A question within another question?! I wonder how's that ! let's see what are embedded questions to learn more about them.
What Is An Embedded Question?
An embedded question is a question which is within another question or statement.The embedded questions usually begin with inductory phrases such as:
- Do you know...
- I wonder...
- The question is...
- Would you mind...
- Could you tell me...
- I'd like to know...
- Let's ask...
- I'm not sure...
- Who knows...
Where Can We Use Embedded Questions?
There are two ways we can use embedded questions:
- as a part of another question
- as a part of statement
As A Part Of Another Question
Sometimes embedded questions can be used within another question. (This is also called an indirect question) we use it to sound more polite.
normal question: What time is it?
indirect question (with an embedded question):
As A Part Of Statement
Embedded questions are not always a part of a question, sometimes they are a part of a statement too. Since the embedded question is a noun clause it can be treated just like a noun. It can be an object or the subject of the main clasue. For example:
Normal question: Where does he live?
Embedded question in a statement: I don't know
Here "where does he live” is the object.
Embedded question in a statement:
Here “where he lives” is the subject.
Some Rules For Embedded Questions
In a statement instead of a question mark for the end, we use a period. Also if our question's tense is past/present simple, we should take out (do/did/does) and then change the verb accordingly. Let's see some examples:
Embedded question: I wonder what time you
Embedded question: Who knows when you
We should invert the place of the subject and auxiliary verb, if the embedded question has an auxiliary verb or the verb "to be". Look at the followings:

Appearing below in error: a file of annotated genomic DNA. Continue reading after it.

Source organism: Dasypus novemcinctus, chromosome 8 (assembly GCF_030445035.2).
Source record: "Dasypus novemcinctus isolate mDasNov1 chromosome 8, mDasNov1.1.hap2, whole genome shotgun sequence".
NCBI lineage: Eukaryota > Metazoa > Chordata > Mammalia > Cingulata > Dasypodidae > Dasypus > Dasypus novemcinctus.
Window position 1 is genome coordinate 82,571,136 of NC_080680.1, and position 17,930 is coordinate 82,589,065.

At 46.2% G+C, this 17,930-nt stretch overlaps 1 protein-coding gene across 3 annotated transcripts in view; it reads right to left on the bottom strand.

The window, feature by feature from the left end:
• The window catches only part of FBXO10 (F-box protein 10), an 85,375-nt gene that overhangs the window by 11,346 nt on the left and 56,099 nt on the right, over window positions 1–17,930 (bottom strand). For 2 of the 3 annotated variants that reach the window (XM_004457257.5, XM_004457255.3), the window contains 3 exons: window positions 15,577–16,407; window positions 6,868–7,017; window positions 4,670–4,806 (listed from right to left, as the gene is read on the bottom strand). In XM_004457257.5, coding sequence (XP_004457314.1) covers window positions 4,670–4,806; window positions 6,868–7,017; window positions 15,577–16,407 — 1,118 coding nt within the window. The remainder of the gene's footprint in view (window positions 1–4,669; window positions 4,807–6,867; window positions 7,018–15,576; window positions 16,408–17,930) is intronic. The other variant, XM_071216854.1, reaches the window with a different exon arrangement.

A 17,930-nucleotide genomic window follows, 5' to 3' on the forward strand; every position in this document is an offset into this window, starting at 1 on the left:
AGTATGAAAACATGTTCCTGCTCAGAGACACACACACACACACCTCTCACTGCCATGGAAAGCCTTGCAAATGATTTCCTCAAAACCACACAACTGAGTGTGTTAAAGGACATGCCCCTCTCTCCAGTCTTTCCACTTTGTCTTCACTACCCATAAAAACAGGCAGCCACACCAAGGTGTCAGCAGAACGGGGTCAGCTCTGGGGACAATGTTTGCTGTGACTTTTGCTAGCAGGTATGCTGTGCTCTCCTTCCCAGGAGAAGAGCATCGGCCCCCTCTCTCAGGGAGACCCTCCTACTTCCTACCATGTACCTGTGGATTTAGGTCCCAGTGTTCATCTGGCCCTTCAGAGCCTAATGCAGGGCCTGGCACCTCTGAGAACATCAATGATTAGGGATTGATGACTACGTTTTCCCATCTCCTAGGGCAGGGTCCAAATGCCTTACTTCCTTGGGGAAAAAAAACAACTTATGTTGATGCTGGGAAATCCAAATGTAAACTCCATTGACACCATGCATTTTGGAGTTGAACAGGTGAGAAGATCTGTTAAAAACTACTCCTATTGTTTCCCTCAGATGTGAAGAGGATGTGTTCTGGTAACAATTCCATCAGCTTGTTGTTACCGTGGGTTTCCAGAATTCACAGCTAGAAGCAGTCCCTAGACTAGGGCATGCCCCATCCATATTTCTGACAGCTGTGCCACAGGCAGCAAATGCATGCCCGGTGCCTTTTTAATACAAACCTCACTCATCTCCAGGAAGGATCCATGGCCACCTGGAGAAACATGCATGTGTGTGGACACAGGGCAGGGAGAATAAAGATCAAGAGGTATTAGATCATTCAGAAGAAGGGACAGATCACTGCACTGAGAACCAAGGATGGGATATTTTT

Embedded question: Would you tell me why
Embedded question: Could you please tell me when
Never use verbal contractions at the end of the sentence if there is an embedded question. Look at the examples:
I wonder where
who knows what
If there are not any question word in the sentence, we can introduce the embedded questions using whether, IF and whether or not. For instance:
Direct question: Will she come to the wedding?
Embedded questions: Do you know
Do you know
Do you know
The infinitive can follow a question word or whether in embedded questions. As you can see in the following examples:
Normal question: What should I eat?
Embedded question: I wonder
Embedded question with to-infinitive: I wonder what
Normal question: What can I say?
Embedded question: I'm not sure
Embedded question with to-infinitive : I'm not sure what
Why Do We Use The Embedded Questions?
Here you can see some functions of embedded questions:
- To be Polite
- To express more information
- To change direct speech to indirect speech
To Be Polite
As we mentioned earlier we can use embedded questions to sound more polite, for example:
Normal question: Do you have a watch?
Embedded question: Could you please tell me
To Express More Information
Sometimes we use embedded questions to express more information, for example:
Here it expresses curiosity.
I don't know
Here it shows lack of knowledge.
I'd like to know
Here it's showing desire to know something.
To Change Direct Speech To Indirect Speech
We can use embedded questions to change direct speech to indirect speech as you can see in these examples:
Direct: What do you want to eat?
Indirect: They asked me
Direct: when do you leave?
indirect: He asked me